A bill that could be mistaken for an April Fool's joke has just taken the first steps to becoming law in the state of Texas. 'The Man’s Right to Know Act' seeks to fine men $100 if they are caught masturbating outside the confines of approved medical institutions. The Act just received the first reading in the state's House of Representatives.

Bill comes as response to abortion debates across country

Introduced by Representative Jessica Farrar, a Democrat from Houston, the bill is a satirical motion to draw attention to male politicians who feel it within their moral and ethical boundaries to create laws around women's bodies.

If approved, Bill 4620 would legislate a man's reproductive rights in much the same way many jurisdictions regulate a woman's access to abortion and contraception. Now that the bill has passed first reading, it will be become the concern of the Texas State Affairs Committee.

The bill states male patients would not be able to seek any compensation should a doctor refuse to perform a vasectomy or prescribe Viagra, both common office practices currently. According to the excerpts of the bill, doctors would be able to refuse any "men's health procedure due to their personal, moralistic, or religious beliefs." Should a doctor agree to perform an elective vasectomy or colonoscopy, or prescribe medically-unnecessary Viagra, the patient must first undergo a rectal MRI and digital exam of the rectum at their own cost.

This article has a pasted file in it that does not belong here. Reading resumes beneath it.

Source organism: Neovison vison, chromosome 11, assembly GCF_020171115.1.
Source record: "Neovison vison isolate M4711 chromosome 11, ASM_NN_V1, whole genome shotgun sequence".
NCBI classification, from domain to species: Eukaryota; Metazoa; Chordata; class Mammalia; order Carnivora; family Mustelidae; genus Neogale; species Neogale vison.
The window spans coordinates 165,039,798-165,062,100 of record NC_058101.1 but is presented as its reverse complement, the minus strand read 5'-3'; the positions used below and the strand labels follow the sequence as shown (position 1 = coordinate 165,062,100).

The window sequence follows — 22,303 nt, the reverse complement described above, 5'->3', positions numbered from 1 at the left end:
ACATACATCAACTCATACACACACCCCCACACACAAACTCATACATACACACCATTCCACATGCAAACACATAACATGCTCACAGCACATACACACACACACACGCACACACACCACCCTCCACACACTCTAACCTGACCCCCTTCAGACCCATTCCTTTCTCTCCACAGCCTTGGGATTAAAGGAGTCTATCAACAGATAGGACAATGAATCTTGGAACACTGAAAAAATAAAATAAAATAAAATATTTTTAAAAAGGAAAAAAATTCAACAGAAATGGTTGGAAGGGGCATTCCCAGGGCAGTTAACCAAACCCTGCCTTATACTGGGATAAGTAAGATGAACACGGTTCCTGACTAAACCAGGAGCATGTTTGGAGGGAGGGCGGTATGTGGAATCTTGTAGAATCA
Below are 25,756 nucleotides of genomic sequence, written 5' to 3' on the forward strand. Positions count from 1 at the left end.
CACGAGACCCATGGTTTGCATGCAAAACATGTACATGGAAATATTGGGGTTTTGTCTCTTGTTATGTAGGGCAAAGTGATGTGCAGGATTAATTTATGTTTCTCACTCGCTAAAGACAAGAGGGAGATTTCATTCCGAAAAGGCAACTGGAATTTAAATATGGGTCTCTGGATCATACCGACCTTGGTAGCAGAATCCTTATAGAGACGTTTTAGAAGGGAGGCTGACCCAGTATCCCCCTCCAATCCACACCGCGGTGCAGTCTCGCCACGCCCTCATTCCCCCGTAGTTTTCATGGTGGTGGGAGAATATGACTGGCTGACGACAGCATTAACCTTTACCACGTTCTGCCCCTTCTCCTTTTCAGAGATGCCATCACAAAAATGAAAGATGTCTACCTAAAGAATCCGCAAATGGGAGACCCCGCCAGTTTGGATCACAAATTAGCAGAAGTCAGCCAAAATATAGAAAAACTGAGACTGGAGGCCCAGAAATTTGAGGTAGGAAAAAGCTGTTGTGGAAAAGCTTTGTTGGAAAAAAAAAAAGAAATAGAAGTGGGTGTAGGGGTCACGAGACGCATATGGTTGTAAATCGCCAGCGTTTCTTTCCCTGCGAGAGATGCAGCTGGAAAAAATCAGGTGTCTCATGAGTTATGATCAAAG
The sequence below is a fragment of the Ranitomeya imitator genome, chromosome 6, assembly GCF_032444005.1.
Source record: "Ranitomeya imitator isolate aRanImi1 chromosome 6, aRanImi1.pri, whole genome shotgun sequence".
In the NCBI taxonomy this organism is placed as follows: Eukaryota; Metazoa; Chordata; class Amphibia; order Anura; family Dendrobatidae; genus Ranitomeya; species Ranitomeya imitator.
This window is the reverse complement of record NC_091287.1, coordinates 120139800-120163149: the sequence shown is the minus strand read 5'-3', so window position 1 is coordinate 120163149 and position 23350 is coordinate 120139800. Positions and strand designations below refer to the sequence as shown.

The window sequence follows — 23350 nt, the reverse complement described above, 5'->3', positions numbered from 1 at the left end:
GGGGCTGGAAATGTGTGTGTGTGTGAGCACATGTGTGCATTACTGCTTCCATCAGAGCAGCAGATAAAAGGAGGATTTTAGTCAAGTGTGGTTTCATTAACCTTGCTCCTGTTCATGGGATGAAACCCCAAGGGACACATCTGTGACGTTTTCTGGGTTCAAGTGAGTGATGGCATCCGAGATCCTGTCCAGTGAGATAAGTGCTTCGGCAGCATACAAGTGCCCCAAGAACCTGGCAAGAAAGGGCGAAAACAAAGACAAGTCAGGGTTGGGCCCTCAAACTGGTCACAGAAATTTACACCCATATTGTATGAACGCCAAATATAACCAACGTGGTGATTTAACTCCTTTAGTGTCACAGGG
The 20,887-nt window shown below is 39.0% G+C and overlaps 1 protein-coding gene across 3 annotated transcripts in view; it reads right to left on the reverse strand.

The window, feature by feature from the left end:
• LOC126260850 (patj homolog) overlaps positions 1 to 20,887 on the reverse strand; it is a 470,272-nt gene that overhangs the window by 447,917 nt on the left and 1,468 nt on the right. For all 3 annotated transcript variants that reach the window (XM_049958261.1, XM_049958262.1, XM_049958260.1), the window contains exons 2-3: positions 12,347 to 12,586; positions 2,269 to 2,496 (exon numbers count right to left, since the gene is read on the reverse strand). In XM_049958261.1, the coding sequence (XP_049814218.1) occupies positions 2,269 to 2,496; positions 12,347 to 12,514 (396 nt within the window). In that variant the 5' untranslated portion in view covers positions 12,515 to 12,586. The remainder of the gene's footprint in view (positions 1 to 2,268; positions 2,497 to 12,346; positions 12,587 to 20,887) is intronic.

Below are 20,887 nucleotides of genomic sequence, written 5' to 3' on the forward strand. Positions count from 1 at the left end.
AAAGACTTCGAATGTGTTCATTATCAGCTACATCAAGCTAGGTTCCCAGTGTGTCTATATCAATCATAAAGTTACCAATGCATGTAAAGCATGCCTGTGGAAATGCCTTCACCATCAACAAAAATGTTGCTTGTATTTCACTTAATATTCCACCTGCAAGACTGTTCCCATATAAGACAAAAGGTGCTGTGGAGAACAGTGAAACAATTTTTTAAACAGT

Men would also receive detailed information and diagrams about each procedure, similar to the information booklets women are forced to accept prior to an abortion.

Laws created around male masturbation pertain to the preservation of "the sanctity of life," as all ejaculate fluids emitted by men within approved medical facilities will be saved and frozen to allow for the future impregnation of the man's wife.

Should the bill be passed into law, which even Farrar agrees is unlikely to occur, men would be fined $100 for each time they choose to ejaculate independently and away from a vagina.

Representative hopes the bill sparks intelligent thought and debate

Farrar has been an out-spoken women's rights activist in the Texas House of Representatives, a state that has some of the most restrictive abortion laws in the country.

During the current session, lawmakers in the state have tabled multiple pieces of legislation that would force women to arrange for the cremation or burial of aborted fetal tissue and that would seek to have abortion doctors and women seeking the procedure charged with murder.

Upon filling her bill, Farrar told the Texas Tribune she hopes to start constructive debate about what should be of priority to elected officials. "What I would like to see is this make people stop and think," she explained. She added that while she feels her colleagues are likely stubbornly locked into their opinions on the matter, she still has hope for the people who elected them. "...I hope that it changes their mind and helps them to decide what the priorities are"